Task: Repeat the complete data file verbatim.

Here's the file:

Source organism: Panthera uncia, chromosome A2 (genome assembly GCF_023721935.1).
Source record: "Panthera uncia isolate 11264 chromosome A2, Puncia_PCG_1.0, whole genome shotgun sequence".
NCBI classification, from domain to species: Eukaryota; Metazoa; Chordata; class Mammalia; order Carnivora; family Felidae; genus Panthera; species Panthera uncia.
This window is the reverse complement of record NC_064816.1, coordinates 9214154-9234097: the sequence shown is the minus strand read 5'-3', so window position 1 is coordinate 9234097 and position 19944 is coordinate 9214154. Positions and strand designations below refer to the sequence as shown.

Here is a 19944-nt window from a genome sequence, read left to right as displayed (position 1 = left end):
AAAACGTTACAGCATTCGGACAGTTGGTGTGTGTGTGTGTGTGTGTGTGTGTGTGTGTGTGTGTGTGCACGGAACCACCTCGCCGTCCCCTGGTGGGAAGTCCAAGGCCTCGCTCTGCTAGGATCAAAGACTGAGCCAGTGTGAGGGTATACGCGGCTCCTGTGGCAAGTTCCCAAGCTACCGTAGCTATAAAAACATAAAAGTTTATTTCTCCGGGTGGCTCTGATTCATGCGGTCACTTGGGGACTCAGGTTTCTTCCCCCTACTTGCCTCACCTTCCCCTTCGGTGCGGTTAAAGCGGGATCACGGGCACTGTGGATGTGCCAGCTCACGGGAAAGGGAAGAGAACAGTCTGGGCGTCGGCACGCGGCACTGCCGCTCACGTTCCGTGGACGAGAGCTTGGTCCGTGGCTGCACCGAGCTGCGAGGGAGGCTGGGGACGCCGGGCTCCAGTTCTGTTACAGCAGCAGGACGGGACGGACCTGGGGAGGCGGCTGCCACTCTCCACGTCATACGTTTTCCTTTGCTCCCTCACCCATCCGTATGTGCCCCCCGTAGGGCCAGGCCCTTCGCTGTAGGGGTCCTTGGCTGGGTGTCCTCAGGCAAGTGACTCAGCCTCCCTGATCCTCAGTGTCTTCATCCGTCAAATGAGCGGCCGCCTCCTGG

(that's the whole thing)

Source organism: Panthera uncia, chromosome A2 (genome assembly GCF_023721935.1).
Source record: "Panthera uncia isolate 11264 chromosome A2, Puncia_PCG_1.0, whole genome shotgun sequence".
NCBI classification, from domain to species: Eukaryota; Metazoa; Chordata; class Mammalia; order Carnivora; family Felidae; genus Panthera; species Panthera uncia.
This window is the reverse complement of record NC_064816.1, coordinates 9214154-9234097: the sequence shown is the minus strand read 5'-3', so window position 1 is coordinate 9234097 and position 19944 is coordinate 9214154. Positions and strand designations below refer to the sequence as shown.

Here is a 19944-nt window from a genome sequence, read left to right as displayed (position 1 = left end):
AAAACGTTACAGCATTCGGACAGTTGGTGTGTGTGTGTGTGTGTGTGTGTGTGTGTGTGTGTGTGTGCACGGAACCACCTCGCCGTCCCCTGGTGGGAAGTCCAAGGCCTCGCTCTGCTAGGATCAAAGACTGAGCCAGTGTGAGGGTATACGCGGCTCCTGTGGCAAGTTCCCAAGCTACCGTAGCTATAAAAACATAAAAGTTTATTTCTCCGGGTGGCTCTGATTCATGCGGTCACTTGGGGACTCAGGTTTCTTCCCCCTACTTGCCTCACCTTCCCCTTCGGTGCGGTTAAAGCGGGATCACGGGCACTGTGGATGTGCCAGCTCACGGGAAAGGGAAGAGAACAGTCTGGGCGTCGGCACGCGGCACTGCCGCTCACGTTCCGTGGACGAGAGCTTGGTCCGTGGCTGCACCGAGCTGCGAGGGAGGCTGGGGACGCCGGGCTCCAGTTCTGTTACAGCAGCAGGACGGGACGGACCTGGGGAGGCGGCTGCCACTCTCCACGTCATACGTTTTCCTTTGCTCCCTCACCCATCCGTATGTGCCCCCCGTAGGGCCAGGCCCTTCGCTGTAGGGGTCCTTGGCTGGGTGTCCTCAGGCAAGTGACTCAGCCTCCCTGATCCTCAGTGTCTTCATCCGTCAAATGAGCGGCCGCCTCCTGG